Canada Post union asks new arbitrator to step aside over Tory ties

The union representing postal workers is asking the arbitrator named to settle a contract with Canada Post to step aside because he has ties to the Conservative party and previously represented the company.

In a bulletin to members Thursday, Denis Lemelin, president of the Canadian Union of Postal Workers, writes that the union learned this week that Labour Minister Lisa Raitt had appointed Guy Dufort as arbitrator, effective March 19, replacing Coulter Osborne who quit in November.

Osborne stepped down after the union went to court over Raitt’s choice, saying he was not bilingual.

As part of the back-to-work legislation brought in last June, the arbitrator is to preside over final offer arbitration, where both sides present their final positions and the arbitrator selects one without blending aspects from the two sides.

Last November, the Labour Department asked the union to submit names of additional arbitrators, and the union included Dufort, who was on a list of Quebec arbitrators. That list is approved by employers and central labour bodies, said Lemelin, adding no further research was done.

How We Cured “The Culture of Poverty,” Not Poverty Itself

It's been exactly 50 years since Americans, or at least the non-poor among them, "discovered" poverty, thanks to Michael Harrington's engaging book The Other America. If this discovery now seems a little overstated, like Columbus's "discovery" of America, it was because the poor, according to Harrington, were so "hidden" and "invisible" that it took a crusading left-wing journalist to ferret them out.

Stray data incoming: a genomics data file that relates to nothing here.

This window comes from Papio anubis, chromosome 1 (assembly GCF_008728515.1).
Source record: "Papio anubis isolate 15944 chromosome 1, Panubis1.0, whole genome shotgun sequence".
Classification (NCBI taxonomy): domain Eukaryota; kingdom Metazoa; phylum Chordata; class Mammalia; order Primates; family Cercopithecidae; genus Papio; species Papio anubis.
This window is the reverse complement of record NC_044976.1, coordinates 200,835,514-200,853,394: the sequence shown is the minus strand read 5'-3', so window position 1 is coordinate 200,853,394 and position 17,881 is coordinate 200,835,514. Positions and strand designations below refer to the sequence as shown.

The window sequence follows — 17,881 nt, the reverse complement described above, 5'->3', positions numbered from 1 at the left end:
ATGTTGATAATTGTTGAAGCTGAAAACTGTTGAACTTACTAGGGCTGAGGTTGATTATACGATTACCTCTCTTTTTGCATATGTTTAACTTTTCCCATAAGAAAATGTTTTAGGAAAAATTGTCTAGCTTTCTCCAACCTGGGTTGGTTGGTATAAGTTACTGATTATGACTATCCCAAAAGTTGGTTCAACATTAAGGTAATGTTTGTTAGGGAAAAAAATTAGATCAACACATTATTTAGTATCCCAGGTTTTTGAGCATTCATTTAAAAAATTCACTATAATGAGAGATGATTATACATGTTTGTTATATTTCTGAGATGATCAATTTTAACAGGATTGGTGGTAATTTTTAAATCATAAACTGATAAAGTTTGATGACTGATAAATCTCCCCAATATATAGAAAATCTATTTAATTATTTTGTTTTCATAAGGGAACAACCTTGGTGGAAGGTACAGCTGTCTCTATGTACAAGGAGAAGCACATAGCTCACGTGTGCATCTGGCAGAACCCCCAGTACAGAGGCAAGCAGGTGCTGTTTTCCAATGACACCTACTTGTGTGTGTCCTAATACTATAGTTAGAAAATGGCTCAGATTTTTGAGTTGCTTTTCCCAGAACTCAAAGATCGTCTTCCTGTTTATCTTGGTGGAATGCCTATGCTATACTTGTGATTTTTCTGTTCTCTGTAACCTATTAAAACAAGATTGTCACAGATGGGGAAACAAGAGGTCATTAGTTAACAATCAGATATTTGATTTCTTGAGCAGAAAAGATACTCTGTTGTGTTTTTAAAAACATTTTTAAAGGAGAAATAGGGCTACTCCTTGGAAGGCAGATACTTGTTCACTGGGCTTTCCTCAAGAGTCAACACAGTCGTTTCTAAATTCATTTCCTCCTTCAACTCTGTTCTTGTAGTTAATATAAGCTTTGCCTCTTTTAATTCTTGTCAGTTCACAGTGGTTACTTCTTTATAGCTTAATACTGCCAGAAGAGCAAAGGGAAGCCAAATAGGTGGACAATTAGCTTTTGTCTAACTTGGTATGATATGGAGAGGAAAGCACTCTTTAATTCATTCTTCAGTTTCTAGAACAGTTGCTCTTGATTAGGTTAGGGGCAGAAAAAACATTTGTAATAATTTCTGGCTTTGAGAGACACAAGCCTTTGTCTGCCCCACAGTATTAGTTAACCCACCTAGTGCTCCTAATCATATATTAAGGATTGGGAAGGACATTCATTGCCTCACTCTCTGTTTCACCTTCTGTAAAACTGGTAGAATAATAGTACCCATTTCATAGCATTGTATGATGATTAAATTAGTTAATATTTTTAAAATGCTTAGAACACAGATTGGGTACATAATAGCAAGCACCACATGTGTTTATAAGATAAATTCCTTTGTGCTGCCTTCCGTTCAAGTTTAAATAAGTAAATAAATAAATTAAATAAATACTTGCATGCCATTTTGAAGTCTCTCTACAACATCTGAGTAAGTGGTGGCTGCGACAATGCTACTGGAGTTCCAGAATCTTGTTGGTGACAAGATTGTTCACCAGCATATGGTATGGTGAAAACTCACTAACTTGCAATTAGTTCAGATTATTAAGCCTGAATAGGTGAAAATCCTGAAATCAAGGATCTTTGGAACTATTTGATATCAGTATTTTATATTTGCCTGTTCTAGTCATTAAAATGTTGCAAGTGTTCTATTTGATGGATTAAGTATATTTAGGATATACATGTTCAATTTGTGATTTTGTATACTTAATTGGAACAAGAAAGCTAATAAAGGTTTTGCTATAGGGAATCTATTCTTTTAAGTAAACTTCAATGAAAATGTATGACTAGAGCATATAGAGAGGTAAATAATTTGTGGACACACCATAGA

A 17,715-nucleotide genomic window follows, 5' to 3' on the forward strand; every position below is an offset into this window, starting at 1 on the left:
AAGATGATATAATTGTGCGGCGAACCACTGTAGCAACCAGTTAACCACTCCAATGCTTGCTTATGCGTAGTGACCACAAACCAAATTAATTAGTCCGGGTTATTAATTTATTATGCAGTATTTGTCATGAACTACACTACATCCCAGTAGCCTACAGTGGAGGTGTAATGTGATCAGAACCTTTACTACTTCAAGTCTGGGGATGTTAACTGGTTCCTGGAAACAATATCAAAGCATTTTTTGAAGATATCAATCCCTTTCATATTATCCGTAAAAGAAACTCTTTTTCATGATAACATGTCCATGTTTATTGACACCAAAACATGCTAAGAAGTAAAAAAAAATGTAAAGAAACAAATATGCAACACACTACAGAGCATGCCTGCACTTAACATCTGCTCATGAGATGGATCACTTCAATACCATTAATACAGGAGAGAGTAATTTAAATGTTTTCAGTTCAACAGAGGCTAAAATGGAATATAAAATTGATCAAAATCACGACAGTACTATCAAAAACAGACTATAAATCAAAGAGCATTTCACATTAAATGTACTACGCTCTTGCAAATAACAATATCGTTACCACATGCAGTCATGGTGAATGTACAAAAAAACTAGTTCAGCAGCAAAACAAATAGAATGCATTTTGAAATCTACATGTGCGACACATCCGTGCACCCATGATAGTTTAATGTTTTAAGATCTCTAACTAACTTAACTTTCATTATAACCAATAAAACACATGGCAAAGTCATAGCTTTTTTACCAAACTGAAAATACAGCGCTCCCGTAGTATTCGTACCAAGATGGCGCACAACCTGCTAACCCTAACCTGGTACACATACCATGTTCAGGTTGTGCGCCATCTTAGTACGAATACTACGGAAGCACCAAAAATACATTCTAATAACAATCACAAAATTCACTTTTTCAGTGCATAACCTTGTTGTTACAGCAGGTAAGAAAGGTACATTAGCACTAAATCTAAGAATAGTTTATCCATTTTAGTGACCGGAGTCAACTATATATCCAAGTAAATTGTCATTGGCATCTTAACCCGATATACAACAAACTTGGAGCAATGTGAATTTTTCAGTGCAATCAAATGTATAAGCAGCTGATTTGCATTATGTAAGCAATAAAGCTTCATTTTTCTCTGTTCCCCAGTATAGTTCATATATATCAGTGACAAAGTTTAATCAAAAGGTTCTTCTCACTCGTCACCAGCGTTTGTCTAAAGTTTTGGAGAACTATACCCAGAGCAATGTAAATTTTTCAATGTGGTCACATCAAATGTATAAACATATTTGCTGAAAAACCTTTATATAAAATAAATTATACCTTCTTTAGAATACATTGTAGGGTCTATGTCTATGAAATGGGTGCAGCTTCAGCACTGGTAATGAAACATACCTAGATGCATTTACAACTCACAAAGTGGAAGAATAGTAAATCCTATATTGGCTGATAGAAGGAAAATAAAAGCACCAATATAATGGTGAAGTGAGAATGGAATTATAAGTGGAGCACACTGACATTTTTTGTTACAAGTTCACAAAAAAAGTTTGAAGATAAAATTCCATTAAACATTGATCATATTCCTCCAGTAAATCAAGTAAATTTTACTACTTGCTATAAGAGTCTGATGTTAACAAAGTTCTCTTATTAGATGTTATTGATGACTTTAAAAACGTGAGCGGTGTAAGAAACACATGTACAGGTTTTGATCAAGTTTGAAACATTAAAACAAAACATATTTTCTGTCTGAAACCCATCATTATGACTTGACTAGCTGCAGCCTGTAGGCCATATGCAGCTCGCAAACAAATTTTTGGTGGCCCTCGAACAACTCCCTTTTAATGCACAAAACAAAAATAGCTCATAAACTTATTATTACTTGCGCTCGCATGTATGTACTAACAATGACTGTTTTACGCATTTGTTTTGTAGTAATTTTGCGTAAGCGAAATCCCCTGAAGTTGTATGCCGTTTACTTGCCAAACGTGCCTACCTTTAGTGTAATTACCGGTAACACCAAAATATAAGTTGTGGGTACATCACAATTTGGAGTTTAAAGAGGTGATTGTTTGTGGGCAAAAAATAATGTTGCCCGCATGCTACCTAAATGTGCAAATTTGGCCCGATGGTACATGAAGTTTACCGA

Harrington's book jolted a nation that then prided itself on its classlessness and even fretted about the spirit-sapping effects of "too much affluence." He estimated that one quarter of the population lived in poverty—inner-city blacks, Appalachian whites, farm workers, and elderly Americans among them. We could no longer boast, as President Nixon had done in his "kitchen debate" with Soviet Premier Nikita Khrushchev in Moscow just three years earlier, about the splendors of American capitalism.

At the same time that it delivered its gut punch, The Other America also offered a view of poverty that seemed designed to comfort the already comfortable. The poor were different from the rest of us, it argued, radically different, and not just in the sense that they were deprived, disadvantaged, poorly housed, or poorly fed. They felt different, too, thought differently, and pursued lifestyles characterized by shortsightedness and intemperance. As Harrington wrote, "There is… a language of the poor, a psychology of the poor, a worldview of the poor. To be impoverished is to be an internal alien, to grow up in a culture that is radically different from the one that dominates the society."